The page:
Sample Research Paper on The Copernican Principle and Rare Earth

The Copernican Principle and Rare Earth

The rare earth hypothesis states that life, like our own, is a very rare occurrence throughout the universe. Scientists believe it is about 4.5 billion years since the earth was formed. However, it has been 500 million years since complex life started existing on the earth. It is still unclear about the chain of events that led to the surfacing of complex life on face of the earth. The hypothesis also argues that complex life emergence needs some fortuitous circumstances. These circumstances are placed under several headings; a circumstellar and galactic habitable zone. They can also be placed under other headings like the availability of large satellite and gas giant guardian. A long period of stable climate is one of the circumstances that scientists consider necessary for the existence of complex life. The hypothesis also suggests that the existence of life on earth required an incredible blend of geological events and astrophysical circumstances. It also implies that most parts of the known universe are not able to support complex life. The parts of the universe that do not sustain complex life are known as ‘dead zones’. On the contrary, those parts of the galaxy that can be able to sustain complex life are called galactic habitable zones (Ward 34).

The Copernican revolution, which is also known as the principle of mediocrity contradicts initial beliefs that the earth is the central point of the universe. In his writings, Nicolas Copernicus proposes a heliocentric system as opposed to the adversely known geocentric system at those times. Heliocentric means that the sun is at the centre of the universe. The planets rotate the sun, which is fixed on the one position in this system. He implied that all planets keep the same annual movement apart from the sun (Ward 45).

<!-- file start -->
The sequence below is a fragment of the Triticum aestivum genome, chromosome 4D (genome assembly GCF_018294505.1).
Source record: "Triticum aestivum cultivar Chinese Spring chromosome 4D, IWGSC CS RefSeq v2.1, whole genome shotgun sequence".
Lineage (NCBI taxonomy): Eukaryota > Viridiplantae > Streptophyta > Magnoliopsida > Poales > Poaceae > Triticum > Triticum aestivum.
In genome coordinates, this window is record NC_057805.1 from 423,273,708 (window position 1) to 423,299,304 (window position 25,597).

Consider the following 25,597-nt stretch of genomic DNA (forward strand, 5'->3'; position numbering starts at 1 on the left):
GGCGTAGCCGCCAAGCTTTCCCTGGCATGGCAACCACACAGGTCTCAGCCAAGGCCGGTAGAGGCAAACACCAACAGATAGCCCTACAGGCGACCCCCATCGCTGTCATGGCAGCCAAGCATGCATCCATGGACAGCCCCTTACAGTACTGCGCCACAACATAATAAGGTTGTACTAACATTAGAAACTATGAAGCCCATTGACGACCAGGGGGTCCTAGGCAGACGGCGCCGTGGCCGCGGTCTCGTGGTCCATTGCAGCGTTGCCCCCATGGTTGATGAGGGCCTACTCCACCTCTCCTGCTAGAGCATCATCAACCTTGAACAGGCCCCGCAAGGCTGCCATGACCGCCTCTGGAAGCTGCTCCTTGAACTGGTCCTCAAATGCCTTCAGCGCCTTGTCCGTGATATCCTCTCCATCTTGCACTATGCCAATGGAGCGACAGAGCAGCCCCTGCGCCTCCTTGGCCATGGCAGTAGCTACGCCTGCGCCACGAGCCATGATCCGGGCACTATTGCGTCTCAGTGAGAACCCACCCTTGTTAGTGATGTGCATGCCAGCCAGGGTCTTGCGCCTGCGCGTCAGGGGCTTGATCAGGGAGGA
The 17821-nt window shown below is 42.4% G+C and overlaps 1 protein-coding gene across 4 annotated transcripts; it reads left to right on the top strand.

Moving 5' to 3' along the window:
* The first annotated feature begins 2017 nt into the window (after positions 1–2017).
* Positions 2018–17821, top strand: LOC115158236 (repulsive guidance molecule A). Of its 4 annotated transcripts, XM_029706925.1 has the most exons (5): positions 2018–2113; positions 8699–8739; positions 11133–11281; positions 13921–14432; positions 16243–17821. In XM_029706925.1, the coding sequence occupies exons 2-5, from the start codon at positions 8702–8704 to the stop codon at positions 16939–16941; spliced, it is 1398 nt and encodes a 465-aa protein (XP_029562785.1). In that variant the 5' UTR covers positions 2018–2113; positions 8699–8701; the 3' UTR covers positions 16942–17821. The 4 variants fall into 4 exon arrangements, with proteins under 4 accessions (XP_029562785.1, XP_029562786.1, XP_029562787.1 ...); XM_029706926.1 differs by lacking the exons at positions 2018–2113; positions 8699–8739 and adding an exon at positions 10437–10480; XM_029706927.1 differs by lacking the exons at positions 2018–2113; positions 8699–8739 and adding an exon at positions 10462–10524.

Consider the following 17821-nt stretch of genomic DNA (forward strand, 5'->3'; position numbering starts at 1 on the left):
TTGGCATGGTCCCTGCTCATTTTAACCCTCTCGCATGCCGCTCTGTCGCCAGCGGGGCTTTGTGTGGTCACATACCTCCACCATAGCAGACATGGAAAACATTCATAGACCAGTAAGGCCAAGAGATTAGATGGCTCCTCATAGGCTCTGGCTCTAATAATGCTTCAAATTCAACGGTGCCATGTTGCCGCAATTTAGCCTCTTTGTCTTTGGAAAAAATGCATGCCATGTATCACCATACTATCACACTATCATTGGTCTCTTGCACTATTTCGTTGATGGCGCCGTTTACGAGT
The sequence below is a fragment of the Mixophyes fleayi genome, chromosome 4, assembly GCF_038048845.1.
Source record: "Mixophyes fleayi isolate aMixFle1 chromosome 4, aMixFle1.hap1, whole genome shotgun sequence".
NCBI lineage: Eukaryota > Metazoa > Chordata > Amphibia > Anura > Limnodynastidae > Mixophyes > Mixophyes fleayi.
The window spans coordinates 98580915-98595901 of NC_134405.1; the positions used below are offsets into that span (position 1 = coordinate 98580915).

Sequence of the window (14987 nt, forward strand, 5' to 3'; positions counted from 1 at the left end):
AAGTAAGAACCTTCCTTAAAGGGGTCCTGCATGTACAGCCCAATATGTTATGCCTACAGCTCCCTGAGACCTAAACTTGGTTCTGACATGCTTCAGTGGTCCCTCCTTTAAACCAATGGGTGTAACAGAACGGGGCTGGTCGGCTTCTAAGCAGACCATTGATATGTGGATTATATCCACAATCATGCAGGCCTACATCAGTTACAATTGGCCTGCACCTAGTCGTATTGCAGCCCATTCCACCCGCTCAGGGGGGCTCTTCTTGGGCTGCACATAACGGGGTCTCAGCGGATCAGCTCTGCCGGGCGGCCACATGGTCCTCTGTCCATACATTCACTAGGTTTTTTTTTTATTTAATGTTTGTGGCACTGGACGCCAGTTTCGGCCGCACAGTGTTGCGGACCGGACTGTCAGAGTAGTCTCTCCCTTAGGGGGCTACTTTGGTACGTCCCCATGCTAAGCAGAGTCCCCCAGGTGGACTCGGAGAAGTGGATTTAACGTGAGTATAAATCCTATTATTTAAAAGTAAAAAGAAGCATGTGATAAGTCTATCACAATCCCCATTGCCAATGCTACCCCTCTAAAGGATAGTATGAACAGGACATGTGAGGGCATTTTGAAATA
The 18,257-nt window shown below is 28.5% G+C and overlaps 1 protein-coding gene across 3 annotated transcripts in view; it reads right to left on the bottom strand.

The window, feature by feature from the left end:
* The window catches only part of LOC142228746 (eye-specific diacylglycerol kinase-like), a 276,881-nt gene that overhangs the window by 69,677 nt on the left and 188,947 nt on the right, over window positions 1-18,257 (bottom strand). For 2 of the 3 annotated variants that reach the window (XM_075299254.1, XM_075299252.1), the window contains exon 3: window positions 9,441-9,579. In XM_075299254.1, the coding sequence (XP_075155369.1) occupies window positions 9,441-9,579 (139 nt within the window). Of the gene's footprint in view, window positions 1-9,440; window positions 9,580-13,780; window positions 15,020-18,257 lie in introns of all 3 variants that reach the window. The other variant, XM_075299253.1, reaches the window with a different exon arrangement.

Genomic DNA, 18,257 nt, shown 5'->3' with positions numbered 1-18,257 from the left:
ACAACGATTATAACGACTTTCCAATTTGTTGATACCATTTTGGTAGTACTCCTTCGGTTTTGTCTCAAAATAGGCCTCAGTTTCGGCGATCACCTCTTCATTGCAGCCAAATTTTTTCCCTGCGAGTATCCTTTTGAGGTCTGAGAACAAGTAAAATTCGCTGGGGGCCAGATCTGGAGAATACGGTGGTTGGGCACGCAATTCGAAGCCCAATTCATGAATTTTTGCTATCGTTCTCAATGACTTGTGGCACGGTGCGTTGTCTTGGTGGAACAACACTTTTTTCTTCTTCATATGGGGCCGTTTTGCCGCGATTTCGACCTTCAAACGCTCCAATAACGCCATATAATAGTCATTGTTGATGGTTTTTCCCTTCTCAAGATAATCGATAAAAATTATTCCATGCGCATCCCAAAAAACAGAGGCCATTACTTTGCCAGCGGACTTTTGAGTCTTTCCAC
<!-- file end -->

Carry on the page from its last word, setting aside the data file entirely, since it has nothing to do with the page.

The Copernican principle or the mediocrity principle contradicts the rare earth theorem  in that the Copernican principle suggests that the earth is a typical planet, while the earth hypothesis assumes that there is nothing special about the earth and humanity. In support of the uniqueness of the earth, several arguments are laid down. Some analysts suggest that complex life can only be supported by the earth and not anywhere else in the planet (Scharf 7). Those in favor of rare complex hypothesis put across several conditions needed to sustain complex life on earth. Life creation requires a combination of organic chemicals for reaction to occur; in addition, this requires large water bodies. Only planet earth has been proved to have significant quantities of liquid water. Temperatures vary across planets. In planets with very high temperatures, the water will boil into vapor form whereas for that planet with very low temperature, the water freezes (Scharf 7).

The rare earth theorem can be seen as less scientific in the fact that it assumes that life is rare in the universe and can only be found on earth. This assumption cannot be supported scientifically. Other planets found in the universe may support life. In a case where extraterrestrial life is discovered, our lives would change forever. Seeing life in a different planet would shock, terrify or excite us. There has been no proof that there are no lives in other planets although the conditions for life to exist are rare in these other planets. Other planet and the moon may have the potential to hold life. However, the latter would have to be at some ultimate distance from the parent star. The ideal distance at which it has to be is called habitable zone. If this condition exists, life can be supported. As these zones have not been deemed non-existent, the rare earth can be said to be less scientific compared to the Copernican principle (Ward 22).












Works Cited

Scharf, Caleb A. The Copernicus Complex: Our Cosmic Significance in a Universe of Planets and Probabilities. , 2014.

Ward, Peter D, and Donald Brownlee. Rare Earth: Why Complex Life Is Uncommon in the Universe. New York: Copernicus, 2004.